By being declared persona non grata by Israel, German author Günter Grass joins a select group of other intellectuals also unwelcome in the Jewish state.
There’s Noam Chomsky, an iconic left-wing figure and world expert on linguistics and philosophy, who was refused entry by Israeli immigration officials in May 2010. Preceding him was controversial US academic Norman Finkelstein, denied entry at Ben Gurion airport in May 2008. (Both are Jewish, meaning they have the legal right, rarely refused, to apply for Israeli citizenship, making the gesture yet more ludicrous).
No reasonable person would deny Israel’s right to monitor and defend its own borders and refuse entry or deport those deemed a security risk or “not conducive to the public good”.
You could perhaps make this case when it comes to the many journalists and activists (as well as the odd tourist) deported or denied entry over the years.
Hard to see, though, the imminent risk to security or public order posed by hoary old writers or figures such as Ivan Prado, Spain’s top clown, deported in May 2010 when he tried to enter the country en route to launching a clown festival in Ramallah.
And these figures were turned back in the actual act of trying to enter Israel. Grass, who wrote what consensus has deemed a rather poor poem about the danger Israel posed to Iran, had not expressed any intention to visit Israel in the near future. But why let that get in the way of a pointless but populist gesture.
Some have argued that the fact the 84-year-old Nobel laureate served in the Nazi Waffen SS, something he only revealed in 2006, makes his harsh criticism of Israel’s nuclear policy in What Must be Said distasteful in the extreme, if not entirely illegitimate.
Indeed, there’s much that can be viewed as disagreeable about this poem, not least the rather embarrassing way Grass portrays himself as a revolutionary underdog who is bravely speaking out only now in the face of great oppression and at personal risk to himself.
That’s just not true, unless the outpouring of hyperbole by Israeli officials, each trying to outdo the other in ramping up their level of outrage, puts him in imminent danger.
Israel’s foreign minister Avigdor Lieberman said it was an expression of the “cynicism” of some Western intellectuals, “who for their self-promotion and desire to sell a few more books are willing to sacrifice the Jewish people for the second time on the altar of deranged anti-Semites.”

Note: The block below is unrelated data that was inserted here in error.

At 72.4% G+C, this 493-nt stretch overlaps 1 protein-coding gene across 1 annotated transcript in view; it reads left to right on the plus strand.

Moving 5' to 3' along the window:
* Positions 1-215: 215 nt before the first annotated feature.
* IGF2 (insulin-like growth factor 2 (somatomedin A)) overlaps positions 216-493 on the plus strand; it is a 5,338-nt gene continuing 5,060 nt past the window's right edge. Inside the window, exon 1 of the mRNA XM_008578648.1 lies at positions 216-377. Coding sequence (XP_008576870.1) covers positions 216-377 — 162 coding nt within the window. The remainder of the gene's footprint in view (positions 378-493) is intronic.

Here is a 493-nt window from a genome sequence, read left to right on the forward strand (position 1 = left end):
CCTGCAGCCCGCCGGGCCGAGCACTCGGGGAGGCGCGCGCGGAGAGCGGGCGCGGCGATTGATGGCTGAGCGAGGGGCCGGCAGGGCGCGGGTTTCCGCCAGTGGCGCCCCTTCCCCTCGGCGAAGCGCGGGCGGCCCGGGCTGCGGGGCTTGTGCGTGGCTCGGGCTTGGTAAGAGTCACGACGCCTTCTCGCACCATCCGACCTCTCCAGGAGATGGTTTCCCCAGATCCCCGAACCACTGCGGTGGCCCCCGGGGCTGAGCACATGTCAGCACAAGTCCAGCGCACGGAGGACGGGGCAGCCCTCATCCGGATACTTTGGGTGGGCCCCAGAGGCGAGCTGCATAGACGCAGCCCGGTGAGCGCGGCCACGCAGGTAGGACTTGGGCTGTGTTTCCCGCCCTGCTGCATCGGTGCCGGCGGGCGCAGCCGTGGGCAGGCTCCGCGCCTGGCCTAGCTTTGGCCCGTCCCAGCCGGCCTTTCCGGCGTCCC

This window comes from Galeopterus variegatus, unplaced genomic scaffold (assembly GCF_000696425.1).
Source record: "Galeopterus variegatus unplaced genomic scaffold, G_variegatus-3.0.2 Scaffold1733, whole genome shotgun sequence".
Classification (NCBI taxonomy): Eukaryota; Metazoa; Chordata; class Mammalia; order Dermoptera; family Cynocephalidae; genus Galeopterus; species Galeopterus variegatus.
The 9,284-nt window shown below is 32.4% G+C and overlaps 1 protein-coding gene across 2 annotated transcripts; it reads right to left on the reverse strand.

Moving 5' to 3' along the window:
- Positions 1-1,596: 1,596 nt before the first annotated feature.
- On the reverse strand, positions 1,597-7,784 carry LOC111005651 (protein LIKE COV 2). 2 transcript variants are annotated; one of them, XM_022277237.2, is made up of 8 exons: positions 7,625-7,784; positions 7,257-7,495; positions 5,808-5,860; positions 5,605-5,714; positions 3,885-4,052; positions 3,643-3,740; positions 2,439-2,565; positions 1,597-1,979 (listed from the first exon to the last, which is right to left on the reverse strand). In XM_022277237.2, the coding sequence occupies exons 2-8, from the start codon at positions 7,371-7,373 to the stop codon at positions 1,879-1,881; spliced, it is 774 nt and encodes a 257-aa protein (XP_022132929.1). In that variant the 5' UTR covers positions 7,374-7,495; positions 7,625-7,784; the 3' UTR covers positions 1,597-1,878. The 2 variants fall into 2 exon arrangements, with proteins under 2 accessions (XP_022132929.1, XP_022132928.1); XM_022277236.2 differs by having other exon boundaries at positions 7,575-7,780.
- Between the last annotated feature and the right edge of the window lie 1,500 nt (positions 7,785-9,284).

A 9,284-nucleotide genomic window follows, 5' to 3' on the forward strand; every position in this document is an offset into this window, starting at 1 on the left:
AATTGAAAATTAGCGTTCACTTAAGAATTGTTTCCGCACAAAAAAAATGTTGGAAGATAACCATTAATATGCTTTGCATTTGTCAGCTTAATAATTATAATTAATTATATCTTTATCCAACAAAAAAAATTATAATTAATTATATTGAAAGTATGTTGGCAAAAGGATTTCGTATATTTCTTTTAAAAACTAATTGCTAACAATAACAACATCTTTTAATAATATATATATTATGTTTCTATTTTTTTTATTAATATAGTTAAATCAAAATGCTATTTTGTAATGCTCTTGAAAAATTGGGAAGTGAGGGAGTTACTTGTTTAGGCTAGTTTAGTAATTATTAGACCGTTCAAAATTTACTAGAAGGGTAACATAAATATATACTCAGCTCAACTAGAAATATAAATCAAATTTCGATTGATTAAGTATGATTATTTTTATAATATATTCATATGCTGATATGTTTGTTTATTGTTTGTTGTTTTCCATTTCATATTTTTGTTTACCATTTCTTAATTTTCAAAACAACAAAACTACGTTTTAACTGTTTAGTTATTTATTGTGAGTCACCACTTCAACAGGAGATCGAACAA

“What must be said is that it belongs to European tradition to accuse the Jews of ritual murder before the Passover celebration,” raged Emmanuel Nahshon, the deputy chief of mission at the Israeli Embassy in Berlin.
“Even before the traces of the swastika on his clothes were gone, Grass joined the crusade against the State of Israel,” the Hebrew Writers Association said in a public statement this week; now other Israeli figures want the Nobel Prize committee to withdraw their award to Grass.
And then came the ban by Israeli interior minister Eli Yishai — a man unlikely to have been captivated by Grass’s seminal The Tin Drum but well aware of what gestures would play well with his right-wing constituency.
This has had the neat and self-defeating effect of turning the issue from one about outrage over a distasteful, self-pitying poem (only lauded as a work of lyrical genius by Iran’s deputy culture minister) into one of freedom of speech.
Intellectuals and journalists have rushed to support not Grass’s words, but his right to say them. Salman Rushdie, who knows a thing or two about censorship, got it right when he tweeted:
OK to dislike, even be disgusted by #GünterGrass poem, but to ban him is infantile pique. The answer to words must always be other words.
— Salman Rushdie (@SalmanRushdie) April 9, 2012
It has not gone unnoticed that denying entry permits to people whose views it doesn’t like puts the Israeli state on a par with truly unsavoury states. Israeli paper Ha’aretz wrote in an editorial this week that Yishai’s decision not to let Grass enter Israel because of this poem was “characteristic of dark regimes like those in Iran or North Korea”.
The ultimate effect of all this pointless posturing has once again brought into focus Israel’s growing confusion over democracy, which goes far beyond the simple right to vote.
Israel’s stringent border controls exist, surely, to protect its citizens from physical danger and militant attack — not from ideas it disagrees with.
Daniella Peled is an editor at the Institute for War and Peace Reporting. A former foreign editor of the Jewish Chronicle, she writes widely on Israel and Palestine and is a regular contributor to Ha’aretz